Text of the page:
In 1272 Kublai's Son,
Mangalai, Was Made Prince Of An-Si, With Part Of Shen Si As His Appanage.
One More Son, Named Ai-Ya-Ch'ih, Is Mentioned In 1284, And In That Year Yet
Another, Tu Kan, Was Made Prince Of Chen-Nan, And Sent On An Expedition
In 1285 Essen Temur, who had received a chung-shu post in
1283, is spoken of as Prince of
Yuen Nan, and is stated to be engaged in
Kara-jang; in 1286 he is still there, and is styled 'son of the Emperor.' I
do not observe in the Annals that Hukaji ever bore the title of Prince of
Yuen Nan, or, indeed, any princely title. In 1287 Ai-ya-ch'ih is mentioned
as being at Shen Chou (Mukden) in connection with Kublai's 'personally
conducted' expedition against Nayen. In 1289 one more son, Geukju, was
patented Prince of Ning Yuean. In 1293 Kublai's third son Chinkin,
received a posthumous title, and Chinkin's son Temur was declared
heir-apparent to Kublai.
"The above are the only sons of Kublai whose names I have noticed in the
Annals. In the special table of Princes Numugan is styled Peh-an (instead
of Peh-p'ing) Prince. Aghrukji's name appears in the table (chap. 108, p.
107), but though he is styled Prince of Si-p'ing, he is not there stated
to be a son of Kublai; nor in the note I have supplied touching Tibet is
he styled a hwang-tsz or 'imperial son.' In the table Hukaji is
described as being in 1268 Prince of Yuen Nan, a title 'inherited in 1280
by Essen Temur.' I cannot discover anything about the other alleged sons
in Yule's note (Vol. I., p. 361). The Chinese count Kublai's years as
eighty, he having died just at the beginning of 1294 (our February); this
would make him seventy-nine at the very outside, according to our mode of
reckoning, or even seventy-eight if he was born towards the end of a year,
which indeed he was (eighth moon). If a man is born on the last day of the
year he is two years old the very next day according to Chinese methods of
counting, which, I suppose, include the ten months which they consider are
spent in the womb." (E.H. PARKER, As. Quart. Rev., Jan., 1904, pp.
XI., p. 370, n. 13.
The character King in King-shan is not the one representing Court
[Chinese] but [Chinese]. - Read "Wan-sui-Shan" instead of Wan-su-Shan.
XII., p. 380.
Keshikten has nothing to do with Kalchi. (PELLIOT.)
XVIII., p. 398.
THE CHEETA, OR HUNTING LEOPARD.
Cf. Chapters on Hunting Dogs and Cheetas, being an extract from the
"Kitab'u' l-Bazyarah," a treatise on Falconry, by Ibn Kustrajim, an
Arab writer of the Tenth Century. By Lieut.-Colonel D.C. Phillott and Mr.
R.F. Azoo (Journ. and Proc. Asiatic Soc. Bengal, Jan., 1907, pp.
"The cheeta is the offspring of a lioness, by a leopard that coerces her,
and, for this reason, cheetas are sterile like mules and all other
hybrids. No animal of the same size is as weighty as the cheeta. It is the
most somnolent animal on earth. The best are those that are
'hollow-bellied,' roach backed, and have deep black spots on a dark tawny
ground, the spots on the back being close to each other; that have the eyes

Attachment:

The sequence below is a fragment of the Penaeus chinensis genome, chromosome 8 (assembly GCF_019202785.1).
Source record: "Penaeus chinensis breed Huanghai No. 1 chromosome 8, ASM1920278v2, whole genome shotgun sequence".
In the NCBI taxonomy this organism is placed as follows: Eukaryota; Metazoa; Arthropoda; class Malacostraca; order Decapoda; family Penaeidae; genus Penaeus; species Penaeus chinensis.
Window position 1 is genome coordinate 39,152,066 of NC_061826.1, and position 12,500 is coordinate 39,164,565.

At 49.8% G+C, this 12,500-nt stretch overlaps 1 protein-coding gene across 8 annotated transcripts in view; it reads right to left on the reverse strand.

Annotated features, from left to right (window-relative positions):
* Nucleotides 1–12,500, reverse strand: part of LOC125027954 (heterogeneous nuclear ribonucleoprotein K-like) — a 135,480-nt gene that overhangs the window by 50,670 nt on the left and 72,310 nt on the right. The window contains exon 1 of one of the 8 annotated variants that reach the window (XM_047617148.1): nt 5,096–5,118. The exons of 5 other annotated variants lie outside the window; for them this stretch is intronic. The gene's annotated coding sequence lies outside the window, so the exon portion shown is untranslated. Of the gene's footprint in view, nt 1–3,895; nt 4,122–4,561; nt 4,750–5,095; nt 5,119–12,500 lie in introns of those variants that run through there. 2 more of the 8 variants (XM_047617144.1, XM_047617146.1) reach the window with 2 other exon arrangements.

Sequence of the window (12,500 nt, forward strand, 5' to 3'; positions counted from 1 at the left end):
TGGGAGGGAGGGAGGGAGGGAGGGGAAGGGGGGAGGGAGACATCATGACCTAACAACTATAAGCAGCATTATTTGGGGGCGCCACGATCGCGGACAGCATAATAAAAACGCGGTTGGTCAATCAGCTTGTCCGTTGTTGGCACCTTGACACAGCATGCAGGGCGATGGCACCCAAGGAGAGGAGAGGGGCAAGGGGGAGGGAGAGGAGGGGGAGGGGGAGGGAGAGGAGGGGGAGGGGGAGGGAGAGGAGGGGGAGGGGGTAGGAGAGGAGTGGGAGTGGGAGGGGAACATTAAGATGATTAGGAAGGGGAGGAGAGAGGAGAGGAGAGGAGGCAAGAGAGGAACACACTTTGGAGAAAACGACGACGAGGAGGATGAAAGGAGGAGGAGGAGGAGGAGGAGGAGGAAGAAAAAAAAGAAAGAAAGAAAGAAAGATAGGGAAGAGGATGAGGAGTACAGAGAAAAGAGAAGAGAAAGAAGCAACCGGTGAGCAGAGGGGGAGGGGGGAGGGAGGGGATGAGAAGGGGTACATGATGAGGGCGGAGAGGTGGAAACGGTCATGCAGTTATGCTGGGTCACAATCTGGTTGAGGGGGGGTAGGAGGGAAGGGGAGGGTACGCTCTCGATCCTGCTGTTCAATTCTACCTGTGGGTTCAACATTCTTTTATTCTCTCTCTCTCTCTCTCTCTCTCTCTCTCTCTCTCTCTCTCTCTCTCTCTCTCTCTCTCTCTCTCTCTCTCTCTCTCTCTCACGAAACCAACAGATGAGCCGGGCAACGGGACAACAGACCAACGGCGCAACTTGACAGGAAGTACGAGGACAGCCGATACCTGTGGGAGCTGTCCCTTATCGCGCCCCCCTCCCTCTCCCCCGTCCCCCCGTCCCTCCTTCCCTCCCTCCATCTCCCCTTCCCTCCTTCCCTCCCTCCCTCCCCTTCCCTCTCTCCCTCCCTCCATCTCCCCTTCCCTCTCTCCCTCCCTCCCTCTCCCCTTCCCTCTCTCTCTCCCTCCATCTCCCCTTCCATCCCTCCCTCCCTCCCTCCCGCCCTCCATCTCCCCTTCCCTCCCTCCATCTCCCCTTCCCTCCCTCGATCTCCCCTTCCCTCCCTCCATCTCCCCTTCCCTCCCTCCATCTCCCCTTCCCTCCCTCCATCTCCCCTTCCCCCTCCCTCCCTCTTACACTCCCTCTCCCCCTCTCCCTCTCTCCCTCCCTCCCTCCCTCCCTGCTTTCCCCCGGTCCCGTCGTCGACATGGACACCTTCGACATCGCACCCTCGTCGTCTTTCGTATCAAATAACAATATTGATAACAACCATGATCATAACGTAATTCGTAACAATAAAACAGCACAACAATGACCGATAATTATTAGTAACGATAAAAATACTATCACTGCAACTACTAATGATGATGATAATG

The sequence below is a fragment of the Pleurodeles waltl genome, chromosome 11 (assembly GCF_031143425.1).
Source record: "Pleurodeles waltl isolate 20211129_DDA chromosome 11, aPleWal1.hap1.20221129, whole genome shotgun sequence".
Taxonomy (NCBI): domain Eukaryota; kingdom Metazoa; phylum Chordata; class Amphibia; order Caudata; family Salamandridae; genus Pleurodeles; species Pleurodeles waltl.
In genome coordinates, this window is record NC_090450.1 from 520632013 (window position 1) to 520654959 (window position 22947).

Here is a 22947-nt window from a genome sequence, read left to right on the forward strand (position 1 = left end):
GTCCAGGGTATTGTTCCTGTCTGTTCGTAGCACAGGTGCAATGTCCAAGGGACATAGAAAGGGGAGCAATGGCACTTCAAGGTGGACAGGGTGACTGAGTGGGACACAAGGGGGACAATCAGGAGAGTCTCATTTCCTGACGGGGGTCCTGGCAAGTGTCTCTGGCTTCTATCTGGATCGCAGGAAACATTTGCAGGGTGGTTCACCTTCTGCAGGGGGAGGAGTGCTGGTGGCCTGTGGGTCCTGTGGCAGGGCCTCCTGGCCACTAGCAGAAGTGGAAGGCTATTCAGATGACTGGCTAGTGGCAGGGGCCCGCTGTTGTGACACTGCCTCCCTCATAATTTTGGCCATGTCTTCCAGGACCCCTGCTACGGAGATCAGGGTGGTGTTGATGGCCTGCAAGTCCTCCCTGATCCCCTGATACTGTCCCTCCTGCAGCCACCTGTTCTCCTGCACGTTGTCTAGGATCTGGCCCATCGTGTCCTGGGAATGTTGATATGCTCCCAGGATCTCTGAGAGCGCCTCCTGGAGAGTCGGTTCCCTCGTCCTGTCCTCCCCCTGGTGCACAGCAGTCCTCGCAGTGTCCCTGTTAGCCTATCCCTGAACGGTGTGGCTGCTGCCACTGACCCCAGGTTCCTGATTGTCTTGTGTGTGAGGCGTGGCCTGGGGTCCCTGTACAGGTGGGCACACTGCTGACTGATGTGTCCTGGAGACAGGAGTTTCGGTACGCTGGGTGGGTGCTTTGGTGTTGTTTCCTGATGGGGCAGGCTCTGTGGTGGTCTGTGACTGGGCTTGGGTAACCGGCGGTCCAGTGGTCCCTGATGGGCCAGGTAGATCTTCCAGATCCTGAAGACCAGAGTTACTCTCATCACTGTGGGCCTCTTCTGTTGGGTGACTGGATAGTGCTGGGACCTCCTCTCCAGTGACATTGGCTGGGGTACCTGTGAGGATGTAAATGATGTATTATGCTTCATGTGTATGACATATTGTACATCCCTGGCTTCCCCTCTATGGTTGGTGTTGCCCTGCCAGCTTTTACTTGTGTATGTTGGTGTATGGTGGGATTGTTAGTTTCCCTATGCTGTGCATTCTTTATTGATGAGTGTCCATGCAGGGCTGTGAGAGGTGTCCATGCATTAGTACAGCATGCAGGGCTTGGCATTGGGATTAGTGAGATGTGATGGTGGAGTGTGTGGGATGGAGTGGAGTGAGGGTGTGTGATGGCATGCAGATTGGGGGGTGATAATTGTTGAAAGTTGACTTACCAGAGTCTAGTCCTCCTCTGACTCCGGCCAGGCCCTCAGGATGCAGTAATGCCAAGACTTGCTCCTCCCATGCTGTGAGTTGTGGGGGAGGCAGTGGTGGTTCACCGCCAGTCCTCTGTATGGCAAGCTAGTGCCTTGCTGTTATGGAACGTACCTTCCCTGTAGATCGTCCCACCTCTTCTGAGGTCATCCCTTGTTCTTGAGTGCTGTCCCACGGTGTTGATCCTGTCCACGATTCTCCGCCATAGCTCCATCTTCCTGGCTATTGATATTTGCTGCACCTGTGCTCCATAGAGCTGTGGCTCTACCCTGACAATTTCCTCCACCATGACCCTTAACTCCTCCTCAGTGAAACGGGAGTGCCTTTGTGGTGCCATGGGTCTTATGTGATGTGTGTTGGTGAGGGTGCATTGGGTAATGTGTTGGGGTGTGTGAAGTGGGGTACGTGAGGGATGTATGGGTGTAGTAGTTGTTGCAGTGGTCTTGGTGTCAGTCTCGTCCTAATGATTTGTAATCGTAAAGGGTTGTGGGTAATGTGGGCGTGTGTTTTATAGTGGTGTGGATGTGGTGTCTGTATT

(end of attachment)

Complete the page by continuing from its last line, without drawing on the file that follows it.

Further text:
bloodshot, small and narrow; the mouth 'deep and laughing'; broad
foreheads; thick necks; the black line from the eyes long; and the fangs
far apart from each other. The fully mature animal is more useful for
sporting purposes than the cub; and the females are better at hunting than
are the males, and such is the case with all beasts and birds of prey."
See Hippolyte Boussac, Le Guepard dans l'Egypte ancienne (La Nature,
21st March, 1908, pp. 248-250).
XIX., p. 400 n. Instead of Hoy tiao, read Hey tiao (Hei tiao).
XIX., p. 400. "These two are styled Chinuchi (or Cunichi), which is as
much as to say, 'The Keepers of the Mastiff Dogs.'"
Dr. Laufer writes to me: "The word chinuchi is a Mongol term derived
from Mongol cinoa (pronounced cino or cono which means 'wolf,' with
the possessive suffix -ci, meaning accordingly a 'wolf-owner' or
'wolf-keeper).' One of the Tibetan designations for the mastiff is
cang-k'i (written spyang-k'yi), which signifies literally 'wolf-dog.'
The Mongol term is probably framed on this Tibetan word. The other
explanations given by Yule (401-402) should be discarded."
Prof. Pelliot writes to me: "J'incline a croire que les Cunichi sont a
lire Cuiuci et repondent au kouei-tch'e ou kouei-yeou-tch'e,
'censeurs,' des textes chinois; les formes chinoises sont transcrites du
mongol et se rattachent au verbe gueyue, ou gueyi, 'courir'; on peut
songer a restituer gueyuekci. Un Ming-ngan (= Minghan), chef des
kouei-tch'e, vivait sous Kublai et a sa biographie au ch. 135 du Yuan
Che; d'autre part, peut-etre faut-il lire, par deplacement de deux points
diacritiques, Bayan gueyuekci dans Rashid ed-Din, ed. BLOCHET, II., 501."
XX., p. 408, n. 6. Cachar Modun must be the place called
Ha-ch'a-mu-touen in the Yuan Shi, ch. 100, f deg.. 2 r. (PELLIOT.)
XXIV., pp. 423, 430. "Bark of Trees, made into something like Paper, to
pass for Money over all his Country."
Regarding Bretschneider's statement, p. 430, Dr. B. Laufer writes to me:
"This is a singular error of Bretschneider. Marco Polo is perfectly
correct: not only did the Chinese actually manufacture paper from the bark
of the mulberry tree (Morus alba), but also it was this paper which was
preferred for the making of paper-money. Bretschneider is certainly right
in saying that paper is made from the Broussonetia, but he is assuredly
wrong in the assertion that paper is not made in China from mulberry
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